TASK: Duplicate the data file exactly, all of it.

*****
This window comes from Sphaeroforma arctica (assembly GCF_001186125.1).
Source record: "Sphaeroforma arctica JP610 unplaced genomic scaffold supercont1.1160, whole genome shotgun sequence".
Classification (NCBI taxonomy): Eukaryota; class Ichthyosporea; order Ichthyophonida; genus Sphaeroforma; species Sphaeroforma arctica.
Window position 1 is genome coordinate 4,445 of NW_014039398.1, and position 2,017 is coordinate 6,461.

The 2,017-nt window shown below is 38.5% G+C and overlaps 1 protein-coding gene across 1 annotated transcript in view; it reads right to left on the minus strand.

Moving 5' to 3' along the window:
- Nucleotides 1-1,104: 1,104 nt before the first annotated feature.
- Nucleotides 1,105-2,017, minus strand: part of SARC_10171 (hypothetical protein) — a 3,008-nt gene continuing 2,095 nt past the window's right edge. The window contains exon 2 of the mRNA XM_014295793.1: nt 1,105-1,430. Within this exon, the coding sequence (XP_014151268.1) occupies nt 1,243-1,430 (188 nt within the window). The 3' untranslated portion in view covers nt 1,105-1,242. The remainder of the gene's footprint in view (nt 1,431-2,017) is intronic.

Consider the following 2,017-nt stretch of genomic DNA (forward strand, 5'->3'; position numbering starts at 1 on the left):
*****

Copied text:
This window comes from Sphaeroforma arctica (assembly GCF_001186125.1).
Source record: "Sphaeroforma arctica JP610 unplaced genomic scaffold supercont1.1160, whole genome shotgun sequence".
Classification (NCBI taxonomy): Eukaryota; class Ichthyosporea; order Ichthyophonida; genus Sphaeroforma; species Sphaeroforma arctica.
Window position 1 is genome coordinate 4,445 of NW_014039398.1, and position 2,017 is coordinate 6,461.

The 2,017-nt window shown below is 38.5% G+C and overlaps 1 protein-coding gene across 1 annotated transcript in view; it reads right to left on the minus strand.

Moving 5' to 3' along the window:
- Nucleotides 1-1,104: 1,104 nt before the first annotated feature.
- Nucleotides 1,105-2,017, minus strand: part of SARC_10171 (hypothetical protein) — a 3,008-nt gene continuing 2,095 nt past the window's right edge. The window contains exon 2 of the mRNA XM_014295793.1: nt 1,105-1,430. Within this exon, the coding sequence (XP_014151268.1) occupies nt 1,243-1,430 (188 nt within the window). The 3' untranslated portion in view covers nt 1,105-1,242. The remainder of the gene's footprint in view (nt 1,431-2,017) is intronic.

Consider the following 2,017-nt stretch of genomic DNA (forward strand, 5'->3'; position numbering starts at 1 on the left):